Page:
November 3, 2022
“I haven’t lectured in my class since 2007.” I said this many times over the years, and now I am back to lecturing — sorta! It all started with a conversation with Dr. Helane Marshall this summer as she shared with me her SOFLA model of online instruction (Synchronized Online Flipped Learning Approach). Her cycle of learning includes eight steps and the one that has got me back to “lecturing” is step 6: Preview and Discovery. In that step, she takes about five minutes during her online classes to give students a preview of the evening’s flipped lesson. I know that some educators don’t like the term “lecture” as it has a connotation of a power relationship between the teacher and the student. Probably a better term is “direct instruction.” But regardless of what it is called, this “preview” time has three purposes:
- To sell students on actually doing the prework. Clearly, one of the drawbacks of the flipped model is that it relies on students doing the pre-work (flipped lesson). And if we give students a short preview of the lesson, Dr. Marshall found that more students will complete the assignment. The “preview” segment of the class should be used to sell the student on the importance of what they will view (video) or read (text). So far (two weeks into the semester), I am finding that when I do the preview activity, I get more compliance.
- To decrease the cognitive load on students so that they will have at least some basic background knowledge when they interact with the flipped lesson. Probably this second point is more important because students often have difficulty accessing some content alone. If I can give them a few cognitive hooks so that when they interact with the flipped lesson, they will increase their comprehension.
- To increase social interaction during the flipped lesson. I also use the lecture time to prompt how students might interact with each other in the flipped lesson. Perusall is a social learning tool that allows students to interact with each other about a particular piece of content. Using this tool, students can comment on each other’s comments in the reading or the video. This increases both compliance and comprehension of the flipped lesson.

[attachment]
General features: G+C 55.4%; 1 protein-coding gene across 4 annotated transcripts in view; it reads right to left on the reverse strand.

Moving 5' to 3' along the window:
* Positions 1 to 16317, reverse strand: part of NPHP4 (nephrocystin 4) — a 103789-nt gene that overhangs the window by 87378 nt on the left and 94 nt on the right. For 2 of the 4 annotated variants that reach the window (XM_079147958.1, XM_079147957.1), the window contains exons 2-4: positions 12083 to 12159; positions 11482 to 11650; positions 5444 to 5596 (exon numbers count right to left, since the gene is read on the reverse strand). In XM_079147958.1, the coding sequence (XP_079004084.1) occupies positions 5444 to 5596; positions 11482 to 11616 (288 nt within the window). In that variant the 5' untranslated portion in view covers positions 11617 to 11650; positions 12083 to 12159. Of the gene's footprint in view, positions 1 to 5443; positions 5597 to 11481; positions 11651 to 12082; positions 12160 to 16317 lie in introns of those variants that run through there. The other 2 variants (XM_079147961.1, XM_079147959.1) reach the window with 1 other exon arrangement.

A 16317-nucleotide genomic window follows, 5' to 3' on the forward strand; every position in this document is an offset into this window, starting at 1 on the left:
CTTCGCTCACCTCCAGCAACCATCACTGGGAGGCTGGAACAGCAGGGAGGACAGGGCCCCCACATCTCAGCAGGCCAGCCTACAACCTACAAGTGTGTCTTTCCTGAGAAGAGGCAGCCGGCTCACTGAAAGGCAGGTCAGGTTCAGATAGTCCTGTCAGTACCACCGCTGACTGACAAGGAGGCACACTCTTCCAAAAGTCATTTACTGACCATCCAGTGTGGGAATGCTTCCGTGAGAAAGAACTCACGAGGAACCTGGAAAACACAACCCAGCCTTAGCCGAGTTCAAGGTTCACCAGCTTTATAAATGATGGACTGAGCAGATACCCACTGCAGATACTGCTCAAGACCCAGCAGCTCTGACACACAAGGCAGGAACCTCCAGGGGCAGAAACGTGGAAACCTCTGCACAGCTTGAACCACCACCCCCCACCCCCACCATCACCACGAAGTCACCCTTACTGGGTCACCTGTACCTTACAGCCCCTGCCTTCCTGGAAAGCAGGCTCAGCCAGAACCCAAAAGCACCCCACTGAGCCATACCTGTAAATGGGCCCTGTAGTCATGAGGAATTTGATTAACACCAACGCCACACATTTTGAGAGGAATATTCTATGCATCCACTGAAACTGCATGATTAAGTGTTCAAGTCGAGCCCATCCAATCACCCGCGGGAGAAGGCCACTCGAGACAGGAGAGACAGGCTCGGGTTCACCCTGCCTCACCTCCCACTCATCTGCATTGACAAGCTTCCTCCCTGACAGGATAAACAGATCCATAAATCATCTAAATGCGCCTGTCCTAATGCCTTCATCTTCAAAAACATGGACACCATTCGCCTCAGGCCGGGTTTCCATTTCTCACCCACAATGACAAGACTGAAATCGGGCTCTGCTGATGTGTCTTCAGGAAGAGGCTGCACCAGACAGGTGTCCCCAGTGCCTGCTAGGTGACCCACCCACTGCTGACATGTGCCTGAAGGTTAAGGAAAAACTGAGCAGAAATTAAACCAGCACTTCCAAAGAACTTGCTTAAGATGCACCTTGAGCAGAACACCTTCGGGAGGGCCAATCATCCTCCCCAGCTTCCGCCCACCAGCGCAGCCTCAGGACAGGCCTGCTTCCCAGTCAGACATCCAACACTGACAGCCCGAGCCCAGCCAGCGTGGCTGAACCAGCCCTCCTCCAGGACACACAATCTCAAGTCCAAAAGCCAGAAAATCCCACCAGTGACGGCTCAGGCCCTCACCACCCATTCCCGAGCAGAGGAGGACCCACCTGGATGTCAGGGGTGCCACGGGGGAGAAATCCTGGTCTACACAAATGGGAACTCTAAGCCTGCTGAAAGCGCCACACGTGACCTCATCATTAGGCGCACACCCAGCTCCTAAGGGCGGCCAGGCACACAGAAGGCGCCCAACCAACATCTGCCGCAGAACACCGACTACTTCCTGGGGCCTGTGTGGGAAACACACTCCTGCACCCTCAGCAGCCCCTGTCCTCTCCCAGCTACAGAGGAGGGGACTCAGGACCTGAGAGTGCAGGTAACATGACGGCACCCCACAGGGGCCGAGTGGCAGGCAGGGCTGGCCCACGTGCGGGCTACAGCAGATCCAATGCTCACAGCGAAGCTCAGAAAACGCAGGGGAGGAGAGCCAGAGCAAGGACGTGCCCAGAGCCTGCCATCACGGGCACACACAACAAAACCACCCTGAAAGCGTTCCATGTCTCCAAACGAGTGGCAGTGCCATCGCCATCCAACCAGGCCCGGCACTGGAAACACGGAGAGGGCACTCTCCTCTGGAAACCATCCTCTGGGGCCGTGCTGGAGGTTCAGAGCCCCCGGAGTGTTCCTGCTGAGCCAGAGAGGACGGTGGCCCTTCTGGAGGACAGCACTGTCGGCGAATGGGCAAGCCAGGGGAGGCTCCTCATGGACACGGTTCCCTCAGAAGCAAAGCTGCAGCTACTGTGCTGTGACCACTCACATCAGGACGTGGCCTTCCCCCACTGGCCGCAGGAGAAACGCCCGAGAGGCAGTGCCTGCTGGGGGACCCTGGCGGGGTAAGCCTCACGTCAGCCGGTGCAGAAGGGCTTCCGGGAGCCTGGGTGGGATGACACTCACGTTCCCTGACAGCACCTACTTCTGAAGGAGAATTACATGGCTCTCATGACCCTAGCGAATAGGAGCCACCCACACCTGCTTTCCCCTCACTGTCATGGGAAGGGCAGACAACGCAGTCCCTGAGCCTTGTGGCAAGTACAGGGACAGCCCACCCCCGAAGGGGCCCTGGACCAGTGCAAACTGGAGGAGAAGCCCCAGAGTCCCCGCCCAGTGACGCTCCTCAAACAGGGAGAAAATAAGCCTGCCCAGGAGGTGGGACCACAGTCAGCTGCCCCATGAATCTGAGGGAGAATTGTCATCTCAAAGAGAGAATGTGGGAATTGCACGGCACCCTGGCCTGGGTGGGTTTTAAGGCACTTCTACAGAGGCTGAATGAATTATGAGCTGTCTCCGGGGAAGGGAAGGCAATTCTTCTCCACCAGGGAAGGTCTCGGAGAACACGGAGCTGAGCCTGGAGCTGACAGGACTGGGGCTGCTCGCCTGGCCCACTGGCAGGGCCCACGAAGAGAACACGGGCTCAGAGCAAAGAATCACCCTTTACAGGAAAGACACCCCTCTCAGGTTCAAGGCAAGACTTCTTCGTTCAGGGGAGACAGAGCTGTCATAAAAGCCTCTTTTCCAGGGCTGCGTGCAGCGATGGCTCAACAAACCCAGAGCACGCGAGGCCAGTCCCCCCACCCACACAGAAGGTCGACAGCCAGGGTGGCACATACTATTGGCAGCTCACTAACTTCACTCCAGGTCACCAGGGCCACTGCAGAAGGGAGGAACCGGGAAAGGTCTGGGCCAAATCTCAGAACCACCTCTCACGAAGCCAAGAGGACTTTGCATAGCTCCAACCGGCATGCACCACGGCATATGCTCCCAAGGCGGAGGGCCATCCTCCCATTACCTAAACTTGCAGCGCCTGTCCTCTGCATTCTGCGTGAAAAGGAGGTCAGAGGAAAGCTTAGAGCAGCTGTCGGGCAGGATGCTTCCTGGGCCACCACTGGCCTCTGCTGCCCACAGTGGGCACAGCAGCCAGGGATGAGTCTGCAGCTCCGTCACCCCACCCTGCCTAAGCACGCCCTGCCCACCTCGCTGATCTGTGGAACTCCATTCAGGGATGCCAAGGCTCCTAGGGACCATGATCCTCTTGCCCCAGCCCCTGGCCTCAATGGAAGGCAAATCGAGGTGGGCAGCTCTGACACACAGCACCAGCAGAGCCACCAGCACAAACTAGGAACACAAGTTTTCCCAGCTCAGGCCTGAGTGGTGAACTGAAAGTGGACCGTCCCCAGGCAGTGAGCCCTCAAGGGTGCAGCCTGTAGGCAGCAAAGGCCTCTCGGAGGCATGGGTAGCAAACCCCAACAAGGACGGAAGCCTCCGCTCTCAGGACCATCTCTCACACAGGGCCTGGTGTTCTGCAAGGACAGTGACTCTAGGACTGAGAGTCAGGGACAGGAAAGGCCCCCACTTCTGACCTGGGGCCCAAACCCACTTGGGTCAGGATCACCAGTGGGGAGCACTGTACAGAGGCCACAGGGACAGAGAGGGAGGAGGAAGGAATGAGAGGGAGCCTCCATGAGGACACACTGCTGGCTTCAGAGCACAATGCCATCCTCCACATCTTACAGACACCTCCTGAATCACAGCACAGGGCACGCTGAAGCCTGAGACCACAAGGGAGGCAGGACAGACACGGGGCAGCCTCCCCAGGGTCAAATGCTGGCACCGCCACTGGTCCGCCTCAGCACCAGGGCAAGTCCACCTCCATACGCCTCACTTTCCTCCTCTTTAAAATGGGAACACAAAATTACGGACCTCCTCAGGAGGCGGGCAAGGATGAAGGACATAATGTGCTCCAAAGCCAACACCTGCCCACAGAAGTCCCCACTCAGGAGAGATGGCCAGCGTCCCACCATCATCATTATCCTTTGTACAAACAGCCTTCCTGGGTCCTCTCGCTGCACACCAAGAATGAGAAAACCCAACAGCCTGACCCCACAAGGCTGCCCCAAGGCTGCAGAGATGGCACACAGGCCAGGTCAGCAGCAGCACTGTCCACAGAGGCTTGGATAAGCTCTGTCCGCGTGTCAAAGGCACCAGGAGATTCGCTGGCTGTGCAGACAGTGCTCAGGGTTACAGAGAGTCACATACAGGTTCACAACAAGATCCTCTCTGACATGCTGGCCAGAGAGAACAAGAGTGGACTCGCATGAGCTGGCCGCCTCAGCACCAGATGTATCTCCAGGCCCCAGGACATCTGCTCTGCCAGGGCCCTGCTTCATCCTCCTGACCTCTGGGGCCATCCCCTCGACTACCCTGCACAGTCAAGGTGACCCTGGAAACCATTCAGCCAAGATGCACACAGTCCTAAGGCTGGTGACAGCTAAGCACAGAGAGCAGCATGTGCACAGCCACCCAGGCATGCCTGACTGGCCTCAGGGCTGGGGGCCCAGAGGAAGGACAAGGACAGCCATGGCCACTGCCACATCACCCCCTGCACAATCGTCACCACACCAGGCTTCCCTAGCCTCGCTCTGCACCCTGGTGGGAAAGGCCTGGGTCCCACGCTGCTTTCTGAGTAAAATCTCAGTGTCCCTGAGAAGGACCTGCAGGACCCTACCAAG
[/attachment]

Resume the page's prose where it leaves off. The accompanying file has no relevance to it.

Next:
As of right now, here is the process I use to determine what the preview will look like:
- I pull up the assigned prework and read or watch it again. (I created some of the videos I am assigning more than two years ago. It has been really good to remember what I said and how I said it).
- I identify the most important or confusing part of the video. This will be the topic of the mini-lecture.
- I set an alarm for ten minutes before the bell (we have 85 min blocks with our students). In the last ten minutes of class, I have two main goals, first the preview and then a time for students to reflect in a shared google doc. Ten minutes seems to be the sweet spot for both of these activities.
So as it turns out, I have been missing a big piece of flipped learning by not lecturing. It seems counterintuitive, but taking just a few minutes to do a preview with your students is having large benefits.
I say all of this, and I also need to acknowledge that I don’t exactly flip my classroom. I have moved away from a straight flip, and I now teach via Mastery Learning, but with a flipped twist. In the mastery model, my students move through the curriculum at a flexible pace. Students are roughly on the “same page” each day. So doing a preview might seem problematic because not all students will do the same flipped lesson each night. So I have been doing the “preview” that aligns with where the vast majority of students should be on any given day. This adds a level of complexity to this step, but I am still seeing the same benefits. For those students who are behind, it gives them some cognitive hooks for the flipped lesson they may interact with in a couple of days. So far, it is working well, but I also know that most students are almost on the same page at this early junction in the year. I will see how this goes in the weeks to come.
If you are interested in how to implement a Mastery Learning classroom, I encourage you to pick up a copy of my new book: The Mastery Learning Handbook. The book provides step-by-step instructions on how to set up and implement mastery/competency-based learning in your classroom.
You may also be interested in reading more articles written by Jon Bergmann for Intrepid Ed News.